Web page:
Rereading Angels in America, a scene I had never noticed before really stuck out to me. In Act 1, Scene 7, Prior and Harper meet in one of Prior’s feverish dreams. The experiences they share, namely their lovers’ betrayal and their sicknesses, enable them to recognize each other without having every met. Harper and Prior also find truth in this scene about their main conflicts, Joe’s sexual orientation and Prior’s crippling AIDS infection. Shared experiences that lead to self-revelation are a theme in many of the stories in this class. Museums can use shared experiences as a tool to encourage self-revelation in visitors.
The scene opens with Prior “at a fantastic makeup table, having a dream, applying the face,” and talking about his disease. Harper walks into Prior’s dream in a “pill-induced hallucination.” Harper remarks that the dreams and hallucinations Harper and Prior experience throughout the play are an escape from “the unbearable ordinariness and, well, untruthfulness” of their lives. She insists that Prior should not appear in her hallucinations because “nothing unknown is knowable.” Of course, Prior and Harper have not met, but their experiences throughout the play are very much intertwined.
When Harper senses that Prior is sick, she explains that their altered state, “is the very threshold of revelation.” Harper asks Prior to tell her something about herself, and Prior replies, “your husband’s a homo.” At that moment, Harper’s menagerie falls apart and she faces her reality. Before she leaves Prior she tells him that though he is sick, the inner most part of him is “free from disease.”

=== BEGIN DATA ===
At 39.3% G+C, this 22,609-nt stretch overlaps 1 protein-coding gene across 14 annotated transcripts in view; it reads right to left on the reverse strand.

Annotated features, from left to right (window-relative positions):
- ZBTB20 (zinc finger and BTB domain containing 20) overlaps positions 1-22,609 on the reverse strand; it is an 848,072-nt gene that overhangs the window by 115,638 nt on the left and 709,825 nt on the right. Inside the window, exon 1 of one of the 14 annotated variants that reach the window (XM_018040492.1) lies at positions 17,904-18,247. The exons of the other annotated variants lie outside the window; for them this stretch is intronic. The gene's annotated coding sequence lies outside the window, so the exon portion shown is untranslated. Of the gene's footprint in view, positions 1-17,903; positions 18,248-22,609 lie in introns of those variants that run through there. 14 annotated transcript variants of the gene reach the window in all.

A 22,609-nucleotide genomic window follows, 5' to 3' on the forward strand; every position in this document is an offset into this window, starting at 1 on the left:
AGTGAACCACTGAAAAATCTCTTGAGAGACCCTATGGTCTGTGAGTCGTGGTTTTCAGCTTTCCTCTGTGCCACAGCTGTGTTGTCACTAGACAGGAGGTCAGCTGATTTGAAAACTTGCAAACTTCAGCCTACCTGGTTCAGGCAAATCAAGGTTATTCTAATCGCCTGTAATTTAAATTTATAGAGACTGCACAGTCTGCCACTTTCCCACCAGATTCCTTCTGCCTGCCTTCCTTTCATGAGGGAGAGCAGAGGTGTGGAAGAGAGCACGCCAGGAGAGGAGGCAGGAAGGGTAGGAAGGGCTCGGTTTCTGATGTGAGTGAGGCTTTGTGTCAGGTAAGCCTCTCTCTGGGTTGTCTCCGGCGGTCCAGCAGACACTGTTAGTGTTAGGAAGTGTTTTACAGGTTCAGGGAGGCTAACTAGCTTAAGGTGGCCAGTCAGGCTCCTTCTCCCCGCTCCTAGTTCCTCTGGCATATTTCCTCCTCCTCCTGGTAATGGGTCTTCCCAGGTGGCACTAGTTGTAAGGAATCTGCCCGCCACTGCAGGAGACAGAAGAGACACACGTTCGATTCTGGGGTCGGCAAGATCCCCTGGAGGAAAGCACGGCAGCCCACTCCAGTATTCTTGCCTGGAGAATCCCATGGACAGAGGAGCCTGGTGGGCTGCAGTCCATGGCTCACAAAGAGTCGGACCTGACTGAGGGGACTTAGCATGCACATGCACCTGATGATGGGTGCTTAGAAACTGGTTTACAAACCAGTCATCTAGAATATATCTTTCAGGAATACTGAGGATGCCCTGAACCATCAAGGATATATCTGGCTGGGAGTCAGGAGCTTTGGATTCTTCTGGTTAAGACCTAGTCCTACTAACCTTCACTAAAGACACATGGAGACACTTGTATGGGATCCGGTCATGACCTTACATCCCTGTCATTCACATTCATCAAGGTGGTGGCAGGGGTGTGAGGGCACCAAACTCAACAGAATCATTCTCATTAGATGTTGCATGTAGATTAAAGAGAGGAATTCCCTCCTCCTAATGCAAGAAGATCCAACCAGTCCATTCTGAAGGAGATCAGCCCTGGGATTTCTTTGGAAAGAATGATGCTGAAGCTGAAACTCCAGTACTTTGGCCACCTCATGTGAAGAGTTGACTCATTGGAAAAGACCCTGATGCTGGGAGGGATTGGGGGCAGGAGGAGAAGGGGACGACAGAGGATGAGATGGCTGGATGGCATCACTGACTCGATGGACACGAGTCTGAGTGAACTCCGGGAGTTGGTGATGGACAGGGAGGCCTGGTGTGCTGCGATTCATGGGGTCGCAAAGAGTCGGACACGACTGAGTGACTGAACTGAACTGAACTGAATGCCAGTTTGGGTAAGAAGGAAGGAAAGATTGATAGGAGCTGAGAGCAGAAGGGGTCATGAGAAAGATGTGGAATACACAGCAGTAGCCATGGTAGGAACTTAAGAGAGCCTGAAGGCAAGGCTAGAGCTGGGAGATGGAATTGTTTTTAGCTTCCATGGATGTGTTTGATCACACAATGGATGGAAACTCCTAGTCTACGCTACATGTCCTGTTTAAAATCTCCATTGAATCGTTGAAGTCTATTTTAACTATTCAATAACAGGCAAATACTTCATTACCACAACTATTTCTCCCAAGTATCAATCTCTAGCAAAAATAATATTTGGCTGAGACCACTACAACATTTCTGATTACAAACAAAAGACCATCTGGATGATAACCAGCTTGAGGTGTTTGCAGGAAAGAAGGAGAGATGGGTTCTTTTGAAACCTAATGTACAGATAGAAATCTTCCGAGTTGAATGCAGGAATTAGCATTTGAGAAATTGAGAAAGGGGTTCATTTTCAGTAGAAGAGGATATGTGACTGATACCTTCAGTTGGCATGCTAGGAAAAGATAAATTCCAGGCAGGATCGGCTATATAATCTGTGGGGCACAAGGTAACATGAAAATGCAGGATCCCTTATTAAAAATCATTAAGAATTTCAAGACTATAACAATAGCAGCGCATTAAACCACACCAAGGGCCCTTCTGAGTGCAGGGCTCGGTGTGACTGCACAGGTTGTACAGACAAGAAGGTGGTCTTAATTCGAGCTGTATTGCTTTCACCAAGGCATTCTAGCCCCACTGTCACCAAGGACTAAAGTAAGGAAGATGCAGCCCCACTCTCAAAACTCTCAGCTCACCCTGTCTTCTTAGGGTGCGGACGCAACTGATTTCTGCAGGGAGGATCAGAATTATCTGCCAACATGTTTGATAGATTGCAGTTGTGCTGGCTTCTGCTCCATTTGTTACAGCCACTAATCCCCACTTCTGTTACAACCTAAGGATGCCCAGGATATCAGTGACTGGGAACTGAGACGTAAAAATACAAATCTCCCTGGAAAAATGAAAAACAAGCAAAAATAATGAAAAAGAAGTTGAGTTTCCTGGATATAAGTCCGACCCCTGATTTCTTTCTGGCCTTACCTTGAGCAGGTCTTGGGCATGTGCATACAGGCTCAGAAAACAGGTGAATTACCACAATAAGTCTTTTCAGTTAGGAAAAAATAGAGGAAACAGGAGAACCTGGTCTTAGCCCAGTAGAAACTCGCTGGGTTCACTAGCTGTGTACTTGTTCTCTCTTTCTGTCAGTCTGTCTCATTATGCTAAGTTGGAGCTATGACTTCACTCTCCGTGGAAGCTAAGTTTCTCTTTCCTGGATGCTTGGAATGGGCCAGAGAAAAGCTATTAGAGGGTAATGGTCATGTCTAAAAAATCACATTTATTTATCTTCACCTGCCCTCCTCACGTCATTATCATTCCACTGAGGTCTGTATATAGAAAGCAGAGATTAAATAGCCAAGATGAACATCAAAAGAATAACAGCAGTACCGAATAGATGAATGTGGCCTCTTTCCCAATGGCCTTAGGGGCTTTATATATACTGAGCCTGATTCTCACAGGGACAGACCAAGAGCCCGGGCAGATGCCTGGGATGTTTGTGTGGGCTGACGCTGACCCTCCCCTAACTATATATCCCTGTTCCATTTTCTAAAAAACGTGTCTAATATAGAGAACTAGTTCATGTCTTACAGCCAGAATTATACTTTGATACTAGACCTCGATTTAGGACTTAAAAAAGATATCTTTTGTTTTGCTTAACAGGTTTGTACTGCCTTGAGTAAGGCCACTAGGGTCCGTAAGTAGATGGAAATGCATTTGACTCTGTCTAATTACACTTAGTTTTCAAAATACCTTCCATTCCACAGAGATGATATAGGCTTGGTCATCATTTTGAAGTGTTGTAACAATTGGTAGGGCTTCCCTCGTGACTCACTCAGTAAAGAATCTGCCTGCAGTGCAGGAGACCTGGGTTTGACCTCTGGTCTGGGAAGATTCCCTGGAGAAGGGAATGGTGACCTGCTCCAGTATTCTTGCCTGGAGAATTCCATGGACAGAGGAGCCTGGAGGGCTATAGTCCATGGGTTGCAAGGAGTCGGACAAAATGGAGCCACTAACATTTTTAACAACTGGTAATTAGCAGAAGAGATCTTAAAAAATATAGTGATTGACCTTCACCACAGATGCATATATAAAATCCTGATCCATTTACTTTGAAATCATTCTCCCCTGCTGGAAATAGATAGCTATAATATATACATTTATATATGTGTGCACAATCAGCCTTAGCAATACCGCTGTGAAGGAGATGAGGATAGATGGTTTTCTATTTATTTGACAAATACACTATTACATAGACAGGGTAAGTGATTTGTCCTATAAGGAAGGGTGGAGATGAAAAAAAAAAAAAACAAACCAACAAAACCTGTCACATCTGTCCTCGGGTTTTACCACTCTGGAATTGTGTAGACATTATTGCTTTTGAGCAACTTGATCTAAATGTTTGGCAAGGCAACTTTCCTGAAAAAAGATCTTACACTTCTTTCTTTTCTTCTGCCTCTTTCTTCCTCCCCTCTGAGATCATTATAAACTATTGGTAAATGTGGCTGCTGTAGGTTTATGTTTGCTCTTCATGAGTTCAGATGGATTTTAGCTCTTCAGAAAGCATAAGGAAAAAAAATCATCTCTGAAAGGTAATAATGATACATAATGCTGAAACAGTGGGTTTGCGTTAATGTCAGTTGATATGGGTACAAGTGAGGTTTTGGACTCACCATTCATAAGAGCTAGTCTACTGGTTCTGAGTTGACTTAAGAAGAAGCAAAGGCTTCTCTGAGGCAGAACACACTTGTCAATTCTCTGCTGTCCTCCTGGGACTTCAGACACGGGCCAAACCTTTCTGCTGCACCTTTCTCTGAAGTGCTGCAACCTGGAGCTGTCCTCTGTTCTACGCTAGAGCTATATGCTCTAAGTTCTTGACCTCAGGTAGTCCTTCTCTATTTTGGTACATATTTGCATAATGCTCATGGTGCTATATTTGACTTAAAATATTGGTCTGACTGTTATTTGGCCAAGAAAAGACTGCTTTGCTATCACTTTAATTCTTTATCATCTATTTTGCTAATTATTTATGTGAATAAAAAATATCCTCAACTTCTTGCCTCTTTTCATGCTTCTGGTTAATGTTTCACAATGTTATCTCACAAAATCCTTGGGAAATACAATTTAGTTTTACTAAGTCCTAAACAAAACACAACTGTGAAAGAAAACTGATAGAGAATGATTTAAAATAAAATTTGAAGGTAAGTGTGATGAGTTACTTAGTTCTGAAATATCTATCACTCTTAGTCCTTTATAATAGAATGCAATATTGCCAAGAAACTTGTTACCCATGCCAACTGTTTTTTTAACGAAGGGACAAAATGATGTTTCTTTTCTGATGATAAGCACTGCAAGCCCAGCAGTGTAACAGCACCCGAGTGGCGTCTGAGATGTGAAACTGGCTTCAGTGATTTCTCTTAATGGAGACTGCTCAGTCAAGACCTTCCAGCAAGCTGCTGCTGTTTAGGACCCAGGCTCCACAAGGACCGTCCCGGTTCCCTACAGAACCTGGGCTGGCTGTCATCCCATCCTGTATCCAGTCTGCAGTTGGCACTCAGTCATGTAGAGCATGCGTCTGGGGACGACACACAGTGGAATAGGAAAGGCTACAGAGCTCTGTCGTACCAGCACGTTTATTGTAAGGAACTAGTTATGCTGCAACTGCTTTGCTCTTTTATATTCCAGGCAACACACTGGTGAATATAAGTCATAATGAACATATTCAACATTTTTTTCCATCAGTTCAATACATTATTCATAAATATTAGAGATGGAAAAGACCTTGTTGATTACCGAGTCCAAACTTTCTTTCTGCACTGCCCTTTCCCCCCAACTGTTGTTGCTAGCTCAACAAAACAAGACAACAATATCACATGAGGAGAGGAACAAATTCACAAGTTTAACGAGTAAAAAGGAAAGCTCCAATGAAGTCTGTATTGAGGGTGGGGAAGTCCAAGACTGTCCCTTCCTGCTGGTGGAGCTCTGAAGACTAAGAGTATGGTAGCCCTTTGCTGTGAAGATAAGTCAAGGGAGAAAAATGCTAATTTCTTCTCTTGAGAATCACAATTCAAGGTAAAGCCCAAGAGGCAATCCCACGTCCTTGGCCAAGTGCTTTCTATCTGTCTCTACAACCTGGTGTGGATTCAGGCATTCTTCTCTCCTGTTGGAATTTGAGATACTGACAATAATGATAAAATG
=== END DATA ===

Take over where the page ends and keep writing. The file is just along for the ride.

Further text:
Tony Kushner, the playwright, utilizes scenes like this to emphasize the play’s fantastical themes. These fanciful scenes also show the ways that Prior and Harper, different as can be, share similar experiences. Harper and Prior can see each other in their hallucinations and dreams because of these experiences. Their lovers betray them (for each other no less). They also share the experiences of sickness, a theme throughout the play. Harper’s sickness, her addiction to Valium, allows her to cope with her anxiety over her sham marriage. AIDS is quickly ravishing Prior’s body and mind, but the vivid dreams his sickness brings allows him to escape his sad reality. In their altered state, they recognize the experiences they share and are enlightened to truth.
Since the beginning of the semester, we have discussed the importance of connecting with shared experiences in various struggles for equality. The shared experiences of African American women influenced Bessie Smith and Billy Holiday’s music. Gay men living in New York City before World War II created a unique identity through the shared ways they lived and loved. Kitchen Conversations at the Tenement Museum connect visitor’s shared experiences with contemporary issues over immigration and poverty. Museum objects and images connect people’s shared experiences because everyone uses objects. In my experience, once you recognize yourself in another, your empathy for that person grows. Museums can take that empathy a step further and use shared experiences to advocate for social reform. What ways have you seen museums use shared experiences to inspire action?